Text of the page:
#2 The Walkmen - Heaven
Unless they serious mess things up, there’s no way that any new Walkmen album will not be one of my favorites of the year, they are just too in line with my heart. On first listen to, I was a little disappointed and worried that they were getting too soft, aside from “Heartbreaker” “Love you Love” and the title track, the rest of the songs sounded to tame compared to the majority of Lisbon. But as almost always happens, it grew and grew on me, and while those three songs I just mentioned are still the strongest, the subtler songs are very good as well. It’s hard to believe the band best known for “The Rat” would eventually sing the acoustic and harmony-filled opener “We Can’t be Beat” and sound completely earnest while doing. I hope they never stop progressing.
#1 Twin Shadow - Confess
The best way I can describe this album to anyone unfamiliar with it is “imagine the Top Gun soundtrack, now imagine what it would sound like as a dance album” That’s not to say that the entire album is full of uptempo 80s pop songs, there are plenty of slow R&B takes, including my favorite “I Don’t Care” On this song of Twin Shadow, the sole member George Lewis Jr., expertly delivers the line “before the night is through, I will say three words, I’ll probably mean the first two and regret the third” But the standout track, and probably most defined by my Top Gun comparison is “Five Seconds”
Sometimes you have to take 12 extra days to figure out your list, ya know?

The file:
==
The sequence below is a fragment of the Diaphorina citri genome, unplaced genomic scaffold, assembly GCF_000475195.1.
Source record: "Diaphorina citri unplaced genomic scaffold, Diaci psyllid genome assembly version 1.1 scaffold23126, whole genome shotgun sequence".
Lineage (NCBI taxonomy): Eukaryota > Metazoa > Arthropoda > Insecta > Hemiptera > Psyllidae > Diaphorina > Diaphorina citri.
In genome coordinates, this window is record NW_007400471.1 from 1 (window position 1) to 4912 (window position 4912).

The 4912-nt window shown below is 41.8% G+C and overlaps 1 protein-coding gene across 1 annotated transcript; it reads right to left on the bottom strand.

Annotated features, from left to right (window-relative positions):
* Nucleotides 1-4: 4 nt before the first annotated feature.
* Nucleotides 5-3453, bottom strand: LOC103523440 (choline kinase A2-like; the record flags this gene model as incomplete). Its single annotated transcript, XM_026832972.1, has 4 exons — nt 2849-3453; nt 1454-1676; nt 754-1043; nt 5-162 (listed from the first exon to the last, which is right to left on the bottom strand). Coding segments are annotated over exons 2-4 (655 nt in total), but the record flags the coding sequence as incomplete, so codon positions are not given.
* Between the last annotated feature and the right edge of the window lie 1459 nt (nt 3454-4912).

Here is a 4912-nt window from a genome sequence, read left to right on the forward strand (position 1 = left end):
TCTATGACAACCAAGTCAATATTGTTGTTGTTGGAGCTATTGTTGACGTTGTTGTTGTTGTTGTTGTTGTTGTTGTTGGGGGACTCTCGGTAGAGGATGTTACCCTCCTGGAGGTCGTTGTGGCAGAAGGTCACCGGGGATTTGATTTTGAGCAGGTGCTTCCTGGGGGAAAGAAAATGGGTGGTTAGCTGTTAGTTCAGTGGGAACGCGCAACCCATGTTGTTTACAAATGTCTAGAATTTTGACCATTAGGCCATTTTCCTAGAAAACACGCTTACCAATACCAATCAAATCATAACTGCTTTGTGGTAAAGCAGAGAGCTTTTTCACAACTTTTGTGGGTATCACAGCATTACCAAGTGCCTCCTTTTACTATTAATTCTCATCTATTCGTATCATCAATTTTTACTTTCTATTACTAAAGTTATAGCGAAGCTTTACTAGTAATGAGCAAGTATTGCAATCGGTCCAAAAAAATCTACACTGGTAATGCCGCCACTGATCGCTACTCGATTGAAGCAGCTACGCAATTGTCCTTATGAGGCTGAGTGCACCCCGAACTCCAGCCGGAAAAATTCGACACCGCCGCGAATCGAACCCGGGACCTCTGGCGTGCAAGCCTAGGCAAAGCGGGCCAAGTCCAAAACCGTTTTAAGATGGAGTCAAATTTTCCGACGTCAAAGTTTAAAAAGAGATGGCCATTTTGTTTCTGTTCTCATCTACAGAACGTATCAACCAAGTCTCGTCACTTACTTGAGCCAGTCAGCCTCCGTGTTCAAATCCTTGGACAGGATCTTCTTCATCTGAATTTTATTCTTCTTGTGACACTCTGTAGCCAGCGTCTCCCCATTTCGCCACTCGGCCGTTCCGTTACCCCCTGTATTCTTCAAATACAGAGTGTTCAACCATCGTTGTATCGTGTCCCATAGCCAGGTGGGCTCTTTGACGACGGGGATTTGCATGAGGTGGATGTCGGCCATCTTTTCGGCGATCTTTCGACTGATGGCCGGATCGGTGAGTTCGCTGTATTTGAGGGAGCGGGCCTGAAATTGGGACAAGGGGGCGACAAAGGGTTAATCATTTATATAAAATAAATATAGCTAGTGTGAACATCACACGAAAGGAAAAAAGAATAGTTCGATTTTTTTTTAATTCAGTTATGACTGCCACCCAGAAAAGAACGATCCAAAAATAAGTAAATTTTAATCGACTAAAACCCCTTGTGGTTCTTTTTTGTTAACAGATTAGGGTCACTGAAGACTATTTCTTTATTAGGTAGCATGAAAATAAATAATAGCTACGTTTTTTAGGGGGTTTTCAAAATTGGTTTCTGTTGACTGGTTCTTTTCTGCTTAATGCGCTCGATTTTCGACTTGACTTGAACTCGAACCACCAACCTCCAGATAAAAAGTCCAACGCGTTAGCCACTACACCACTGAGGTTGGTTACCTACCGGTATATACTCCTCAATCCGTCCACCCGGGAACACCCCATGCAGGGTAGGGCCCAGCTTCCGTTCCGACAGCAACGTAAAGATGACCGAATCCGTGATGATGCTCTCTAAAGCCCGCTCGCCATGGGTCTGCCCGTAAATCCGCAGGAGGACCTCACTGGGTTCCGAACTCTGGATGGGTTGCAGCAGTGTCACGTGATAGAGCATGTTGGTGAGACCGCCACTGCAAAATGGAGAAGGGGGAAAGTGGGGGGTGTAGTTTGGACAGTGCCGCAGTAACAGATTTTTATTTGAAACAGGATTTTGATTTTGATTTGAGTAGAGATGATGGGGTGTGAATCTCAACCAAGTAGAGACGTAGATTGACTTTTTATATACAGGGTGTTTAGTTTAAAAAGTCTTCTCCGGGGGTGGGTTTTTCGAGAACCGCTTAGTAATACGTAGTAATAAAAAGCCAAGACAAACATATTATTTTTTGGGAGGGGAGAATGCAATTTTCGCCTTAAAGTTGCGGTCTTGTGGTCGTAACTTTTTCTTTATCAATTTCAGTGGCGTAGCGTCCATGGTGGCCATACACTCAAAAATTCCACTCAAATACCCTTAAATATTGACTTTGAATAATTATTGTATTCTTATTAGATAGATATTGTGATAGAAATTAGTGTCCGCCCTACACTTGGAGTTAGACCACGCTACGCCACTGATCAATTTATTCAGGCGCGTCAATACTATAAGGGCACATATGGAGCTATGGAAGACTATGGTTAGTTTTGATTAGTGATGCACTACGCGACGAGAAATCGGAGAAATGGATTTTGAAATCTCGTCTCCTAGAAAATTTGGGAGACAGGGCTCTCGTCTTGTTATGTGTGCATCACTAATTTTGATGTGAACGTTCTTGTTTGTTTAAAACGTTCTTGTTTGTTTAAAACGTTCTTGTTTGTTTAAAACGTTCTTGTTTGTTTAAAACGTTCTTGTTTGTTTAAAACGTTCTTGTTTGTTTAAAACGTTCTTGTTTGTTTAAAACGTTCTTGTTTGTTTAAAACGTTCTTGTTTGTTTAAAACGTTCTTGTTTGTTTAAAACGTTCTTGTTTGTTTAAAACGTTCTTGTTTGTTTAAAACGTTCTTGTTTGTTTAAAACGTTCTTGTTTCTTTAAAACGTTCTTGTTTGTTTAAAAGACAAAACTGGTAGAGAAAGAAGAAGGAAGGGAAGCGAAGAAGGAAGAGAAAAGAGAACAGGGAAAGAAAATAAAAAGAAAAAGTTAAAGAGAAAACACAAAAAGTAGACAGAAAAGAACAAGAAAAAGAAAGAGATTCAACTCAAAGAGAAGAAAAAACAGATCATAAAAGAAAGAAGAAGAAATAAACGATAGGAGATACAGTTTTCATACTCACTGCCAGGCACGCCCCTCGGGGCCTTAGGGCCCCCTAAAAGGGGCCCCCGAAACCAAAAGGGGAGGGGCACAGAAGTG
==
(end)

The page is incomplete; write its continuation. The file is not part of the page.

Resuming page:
The pool of music this past year was really not as strong as it has been recently, which is why this list is only ten and not the 29 I did last year. However, that is not to say that these 10 albums aren’t strong, because they are, they just don’t have much company.
Without further ado, albums 10-6:
#10 DIIV - Oshin
Who would have thought that after 10+ years, 80s influenced indie rock would still be going, much less still sounding good? DIIV prove that the well’s still not dry:
#9 Divine Fits - A Thing Called Divine Fits
How could a collaboration between Britt Daniel and Dan Boeckner not be good? Admittedly, it’s not quite as good as I was hoping, but not everything Britt Daniel does can be a Spoon record, so I’ll take it. Also the only band on this list that I actually saw perform this year. Here’s a their great take on a Nick Cave gem “Shivers”
#8 The Shins - Port of Morrow
This album was a pleasant surprise, I really wasn’t expecting The Shins to ever to return to a form comparable to Chutes too Narrow. Broken Bells was an inoffensive and unexciting side project that I then heard repeatedly while I was working at Starbucks. I have fond feelings for the Shins; repeated listens to Oh, Inverted World initiated me into the world of Indie music (2-3 before Natalie Portman uttered those loathsome words might I add) Needless to say it was without much enthusiasm, but with a sense of duty that I put this on the speakers, once, and then forgot about it. But about a month ago I decided to give it another try, and realized my expectations had clouded my ears, it’s a great album.
#7 Grizzly Bear - Shields
In my opinion, even though Shields lacks a gem like “Two Weeks” it is a more rounded record than Veckatimest. The band doesn’t get lost as much in Baroque embellishments that made the middle to end of that album a bit boring.
#6 The Men - Open Your
Unlike that stinker of an album by Japandroids, The Men actually have variation on their record. Where Japandroids’ music sounds like just repetitive punk with a primary influence of Newfound Glory, The Men’s sound harkens back to Fugazi, or more recently, The Thermals with some late 60s garage rock thrown in for fun. They summon the ghosts of the Rolling Stones ‘Dead Flowers’ on this track:
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Arts & Crafts inspired Corner Cupboard that I built for my folks. Reclaimed mahogany top from a former Rhode Island court-house bench, with period ‘butterfly’ reproduction hinges.